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New Patent and Trademark Office Director Michelle Lee looks to broaden STEM appeal

Jenna Flanagan/WMHT

When President Obama named Michelle Lee as Director of the United States Patent and Trademark Office, she became the first woman to hold that position in the agency’s 225-year history.

Lee, is working to make sure she’s not an anomaly and bring more women and minorities into STEM careers.

The Innovation Trail’s Jenna Flanagan recently met up with Director Lee in New York City.

“Any goal of the United States Patent and Trademark office at the highest level is to promote innovation. That’s in men women, boys and girls.”

Michelle Lee hails from Silicon Valley where technology and innovation go hand in hand. She came to the head the USPTO after studying electrical engineering and computer science and then moving into intellectual property law. But she says her love of STEM began long before that.

“I built a radio as a young girl with my dad and I loved math I loved science, I loved building things.”

As the mother of a young daughter, Lee would like to see that same spirit spread across the country.

“I have a particularly strong interest in promoting and encouraging more girls to enter in the Science Technology Engineering and Math fields, I think we need more of them there are not enough. We need all hands on deck cause if we’re gonna compete globally and internationally in the innovation economy we need every body contributing. We can’t leave behind a single inventor or entrepreneur; you never know what company they may found or what kind of jobs they may create and economic prosperity they may create.”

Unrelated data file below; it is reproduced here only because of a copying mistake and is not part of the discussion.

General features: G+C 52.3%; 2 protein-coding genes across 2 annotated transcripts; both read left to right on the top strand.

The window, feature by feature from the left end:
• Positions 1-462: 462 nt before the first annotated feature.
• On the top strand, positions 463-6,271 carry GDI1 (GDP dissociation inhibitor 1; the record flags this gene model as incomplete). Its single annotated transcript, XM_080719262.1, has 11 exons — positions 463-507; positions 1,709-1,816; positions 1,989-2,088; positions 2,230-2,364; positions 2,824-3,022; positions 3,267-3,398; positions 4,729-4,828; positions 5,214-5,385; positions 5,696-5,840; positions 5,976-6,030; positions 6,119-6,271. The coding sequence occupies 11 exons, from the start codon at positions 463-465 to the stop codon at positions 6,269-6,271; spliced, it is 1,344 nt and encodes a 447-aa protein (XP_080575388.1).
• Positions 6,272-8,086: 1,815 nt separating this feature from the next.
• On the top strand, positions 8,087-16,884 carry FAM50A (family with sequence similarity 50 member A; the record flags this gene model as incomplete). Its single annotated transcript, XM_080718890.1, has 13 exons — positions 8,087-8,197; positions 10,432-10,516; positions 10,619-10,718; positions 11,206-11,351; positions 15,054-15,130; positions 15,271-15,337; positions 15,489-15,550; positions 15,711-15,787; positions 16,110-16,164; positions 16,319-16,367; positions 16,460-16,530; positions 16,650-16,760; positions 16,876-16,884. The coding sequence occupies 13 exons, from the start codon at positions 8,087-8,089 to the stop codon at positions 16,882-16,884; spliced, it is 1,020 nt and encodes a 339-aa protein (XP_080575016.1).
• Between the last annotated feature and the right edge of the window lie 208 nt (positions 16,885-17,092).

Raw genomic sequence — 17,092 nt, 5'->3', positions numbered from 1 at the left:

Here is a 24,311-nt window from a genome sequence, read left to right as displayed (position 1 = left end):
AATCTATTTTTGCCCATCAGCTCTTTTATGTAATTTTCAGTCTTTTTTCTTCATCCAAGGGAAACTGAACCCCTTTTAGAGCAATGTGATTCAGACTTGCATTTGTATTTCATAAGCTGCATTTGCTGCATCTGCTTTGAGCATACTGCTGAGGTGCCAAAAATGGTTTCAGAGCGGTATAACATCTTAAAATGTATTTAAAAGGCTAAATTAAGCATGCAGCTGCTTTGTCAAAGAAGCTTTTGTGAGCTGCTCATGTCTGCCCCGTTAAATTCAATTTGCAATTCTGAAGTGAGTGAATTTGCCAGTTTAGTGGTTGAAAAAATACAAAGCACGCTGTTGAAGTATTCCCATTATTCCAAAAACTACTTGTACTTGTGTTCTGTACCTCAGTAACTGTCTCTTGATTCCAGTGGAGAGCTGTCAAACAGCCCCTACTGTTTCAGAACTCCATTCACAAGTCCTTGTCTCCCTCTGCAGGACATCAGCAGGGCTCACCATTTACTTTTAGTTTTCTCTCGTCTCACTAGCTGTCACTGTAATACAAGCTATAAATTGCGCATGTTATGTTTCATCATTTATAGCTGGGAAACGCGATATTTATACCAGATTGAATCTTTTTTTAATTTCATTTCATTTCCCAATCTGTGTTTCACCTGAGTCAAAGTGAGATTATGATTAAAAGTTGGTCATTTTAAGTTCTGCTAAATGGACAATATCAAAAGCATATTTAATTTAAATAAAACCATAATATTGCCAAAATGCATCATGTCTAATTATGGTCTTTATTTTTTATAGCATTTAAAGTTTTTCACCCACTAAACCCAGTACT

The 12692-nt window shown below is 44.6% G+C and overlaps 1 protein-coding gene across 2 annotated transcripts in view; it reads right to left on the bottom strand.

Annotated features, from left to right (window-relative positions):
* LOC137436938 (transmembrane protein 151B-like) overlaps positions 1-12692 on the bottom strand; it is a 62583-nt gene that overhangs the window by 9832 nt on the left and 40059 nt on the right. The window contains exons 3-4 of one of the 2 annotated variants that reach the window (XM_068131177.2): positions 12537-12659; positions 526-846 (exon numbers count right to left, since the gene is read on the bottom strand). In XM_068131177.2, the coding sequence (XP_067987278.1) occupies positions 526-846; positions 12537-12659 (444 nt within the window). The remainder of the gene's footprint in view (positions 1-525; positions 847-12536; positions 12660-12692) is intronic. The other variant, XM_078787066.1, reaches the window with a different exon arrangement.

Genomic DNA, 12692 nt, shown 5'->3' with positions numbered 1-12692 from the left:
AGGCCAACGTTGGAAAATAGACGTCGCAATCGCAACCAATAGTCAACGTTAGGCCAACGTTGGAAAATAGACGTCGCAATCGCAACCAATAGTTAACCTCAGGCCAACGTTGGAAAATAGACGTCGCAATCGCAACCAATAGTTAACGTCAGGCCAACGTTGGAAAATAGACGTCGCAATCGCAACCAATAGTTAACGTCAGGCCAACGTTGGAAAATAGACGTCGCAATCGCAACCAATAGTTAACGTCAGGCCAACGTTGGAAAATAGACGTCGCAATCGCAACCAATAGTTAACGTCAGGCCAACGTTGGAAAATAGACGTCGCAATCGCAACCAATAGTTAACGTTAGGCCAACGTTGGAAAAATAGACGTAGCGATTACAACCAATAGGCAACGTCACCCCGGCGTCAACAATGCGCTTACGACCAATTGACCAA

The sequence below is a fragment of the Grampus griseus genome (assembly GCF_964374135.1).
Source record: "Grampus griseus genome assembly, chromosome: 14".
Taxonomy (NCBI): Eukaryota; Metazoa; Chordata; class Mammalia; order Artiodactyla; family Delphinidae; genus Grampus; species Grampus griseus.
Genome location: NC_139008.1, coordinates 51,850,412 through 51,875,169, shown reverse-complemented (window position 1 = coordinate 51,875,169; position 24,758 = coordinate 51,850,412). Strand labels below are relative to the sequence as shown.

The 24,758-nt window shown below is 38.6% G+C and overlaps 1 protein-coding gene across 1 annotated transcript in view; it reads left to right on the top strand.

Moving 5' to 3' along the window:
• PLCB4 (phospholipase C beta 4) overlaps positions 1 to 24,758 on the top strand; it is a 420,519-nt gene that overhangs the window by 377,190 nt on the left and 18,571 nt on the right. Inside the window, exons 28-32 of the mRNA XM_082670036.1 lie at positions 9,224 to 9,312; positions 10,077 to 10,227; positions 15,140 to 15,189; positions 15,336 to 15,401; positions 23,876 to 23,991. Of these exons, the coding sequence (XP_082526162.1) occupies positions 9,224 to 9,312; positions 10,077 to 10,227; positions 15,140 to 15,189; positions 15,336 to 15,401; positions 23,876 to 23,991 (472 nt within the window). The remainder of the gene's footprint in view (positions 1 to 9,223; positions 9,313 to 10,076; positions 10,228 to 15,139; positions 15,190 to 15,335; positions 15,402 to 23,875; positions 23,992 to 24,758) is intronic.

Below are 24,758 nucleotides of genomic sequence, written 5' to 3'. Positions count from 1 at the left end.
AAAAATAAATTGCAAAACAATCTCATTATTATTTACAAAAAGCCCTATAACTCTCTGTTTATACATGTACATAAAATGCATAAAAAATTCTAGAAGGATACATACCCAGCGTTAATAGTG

Lee says her office has been working with groups like the Girl Scouts of America on an Intellectual Property patch. And it’s not just girls, they have programs for all young children.

“Camp invention. Elementary school kids they spend one week, they do on site, they have a pile of stuff, toilet paper rolls, wire motors batteries and they have to create something they have to design it they have to implement a prototype, they have to redesign, they have to build something and then they have to sketch out some intellectual property protection for it and perhaps even a business model. So to the extent that we can instill in our youngsters a passion for science, not text book science but practical hands on science, application creation invention I think our country, our economy will be better off for it.”

She says America is in no danger of running out of ideas to patent and start-ups to create;butt need the help and guidance to compete successfully on nationally and at the global level.  

WMHT/Capital Region Reporter for the Innovation Trail
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